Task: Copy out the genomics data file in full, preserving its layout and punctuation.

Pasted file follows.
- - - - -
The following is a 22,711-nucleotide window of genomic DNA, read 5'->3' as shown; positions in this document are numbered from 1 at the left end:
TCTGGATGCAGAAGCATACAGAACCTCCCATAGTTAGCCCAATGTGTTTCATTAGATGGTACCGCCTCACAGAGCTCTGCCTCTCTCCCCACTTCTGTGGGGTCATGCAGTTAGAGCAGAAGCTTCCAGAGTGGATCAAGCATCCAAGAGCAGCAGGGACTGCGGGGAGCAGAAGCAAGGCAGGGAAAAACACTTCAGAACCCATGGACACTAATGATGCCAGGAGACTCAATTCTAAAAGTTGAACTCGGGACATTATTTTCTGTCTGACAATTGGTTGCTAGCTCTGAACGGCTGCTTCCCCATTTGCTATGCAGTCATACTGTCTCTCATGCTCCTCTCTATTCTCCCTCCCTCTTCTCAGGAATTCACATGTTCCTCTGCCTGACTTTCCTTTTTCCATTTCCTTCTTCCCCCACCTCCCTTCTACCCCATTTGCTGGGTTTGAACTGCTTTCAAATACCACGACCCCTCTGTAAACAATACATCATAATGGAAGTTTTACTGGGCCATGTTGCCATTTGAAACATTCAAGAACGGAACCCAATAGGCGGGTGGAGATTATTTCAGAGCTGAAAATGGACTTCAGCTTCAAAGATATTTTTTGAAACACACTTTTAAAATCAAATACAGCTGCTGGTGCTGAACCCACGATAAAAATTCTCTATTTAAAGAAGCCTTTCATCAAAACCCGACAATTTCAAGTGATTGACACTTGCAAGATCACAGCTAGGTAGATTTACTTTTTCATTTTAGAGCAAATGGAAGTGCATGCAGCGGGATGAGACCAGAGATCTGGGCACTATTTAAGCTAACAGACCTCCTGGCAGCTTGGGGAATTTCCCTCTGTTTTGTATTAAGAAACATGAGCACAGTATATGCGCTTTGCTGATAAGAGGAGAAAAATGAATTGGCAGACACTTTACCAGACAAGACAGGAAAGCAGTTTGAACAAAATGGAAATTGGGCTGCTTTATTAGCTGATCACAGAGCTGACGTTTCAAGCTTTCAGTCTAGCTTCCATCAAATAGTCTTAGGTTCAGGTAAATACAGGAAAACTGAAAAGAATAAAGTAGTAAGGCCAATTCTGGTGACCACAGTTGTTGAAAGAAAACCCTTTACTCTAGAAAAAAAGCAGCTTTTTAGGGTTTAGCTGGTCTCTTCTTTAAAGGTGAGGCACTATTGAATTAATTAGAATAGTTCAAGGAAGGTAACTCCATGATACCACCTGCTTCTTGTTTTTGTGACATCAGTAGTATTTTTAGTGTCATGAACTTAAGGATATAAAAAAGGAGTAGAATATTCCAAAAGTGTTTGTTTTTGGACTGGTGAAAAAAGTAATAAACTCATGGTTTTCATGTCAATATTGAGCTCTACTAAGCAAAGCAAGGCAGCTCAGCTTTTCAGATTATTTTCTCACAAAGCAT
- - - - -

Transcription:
The following is a 22,711-nucleotide window of genomic DNA, read 5'->3' as shown; positions in this document are numbered from 1 at the left end:
TCTGGATGCAGAAGCATACAGAACCTCCCATAGTTAGCCCAATGTGTTTCATTAGATGGTACCGCCTCACAGAGCTCTGCCTCTCTCCCCACTTCTGTGGGGTCATGCAGTTAGAGCAGAAGCTTCCAGAGTGGATCAAGCATCCAAGAGCAGCAGGGACTGCGGGGAGCAGAAGCAAGGCAGGGAAAAACACTTCAGAACCCATGGACACTAATGATGCCAGGAGACTCAATTCTAAAAGTTGAACTCGGGACATTATTTTCTGTCTGACAATTGGTTGCTAGCTCTGAACGGCTGCTTCCCCATTTGCTATGCAGTCATACTGTCTCTCATGCTCCTCTCTATTCTCCCTCCCTCTTCTCAGGAATTCACATGTTCCTCTGCCTGACTTTCCTTTTTCCATTTCCTTCTTCCCCCACCTCCCTTCTACCCCATTTGCTGGGTTTGAACTGCTTTCAAATACCACGACCCCTCTGTAAACAATACATCATAATGGAAGTTTTACTGGGCCATGTTGCCATTTGAAACATTCAAGAACGGAACCCAATAGGCGGGTGGAGATTATTTCAGAGCTGAAAATGGACTTCAGCTTCAAAGATATTTTTTGAAACACACTTTTAAAATCAAATACAGCTGCTGGTGCTGAACCCACGATAAAAATTCTCTATTTAAAGAAGCCTTTCATCAAAACCCGACAATTTCAAGTGATTGACACTTGCAAGATCACAGCTAGGTAGATTTACTTTTTCATTTTAGAGCAAATGGAAGTGCATGCAGCGGGATGAGACCAGAGATCTGGGCACTATTTAAGCTAACAGACCTCCTGGCAGCTTGGGGAATTTCCCTCTGTTTTGTATTAAGAAACATGAGCACAGTATATGCGCTTTGCTGATAAGAGGAGAAAAATGAATTGGCAGACACTTTACCAGACAAGACAGGAAAGCAGTTTGAACAAAATGGAAATTGGGCTGCTTTATTAGCTGATCACAGAGCTGACGTTTCAAGCTTTCAGTCTAGCTTCCATCAAATAGTCTTAGGTTCAGGTAAATACAGGAAAACTGAAAAGAATAAAGTAGTAAGGCCAATTCTGGTGACCACAGTTGTTGAAAGAAAACCCTTTACTCTAGAAAAAAAGCAGCTTTTTAGGGTTTAGCTGGTCTCTTCTTTAAAGGTGAGGCACTATTGAATTAATTAGAATAGTTCAAGGAAGGTAACTCCATGATACCACCTGCTTCTTGTTTTTGTGACATCAGTAGTATTTTTAGTGTCATGAACTTAAGGATATAAAAAAGGAGTAGAATATTCCAAAAGTGTTTGTTTTTGGACTGGTGAAAAAAGTAATAAACTCATGGTTTTCATGTCAATATTGAGCTCTACTAAGCAAAGCAAGGCAGCTCAGCTTTTCAGATTATTTTCTCACAAAGCAT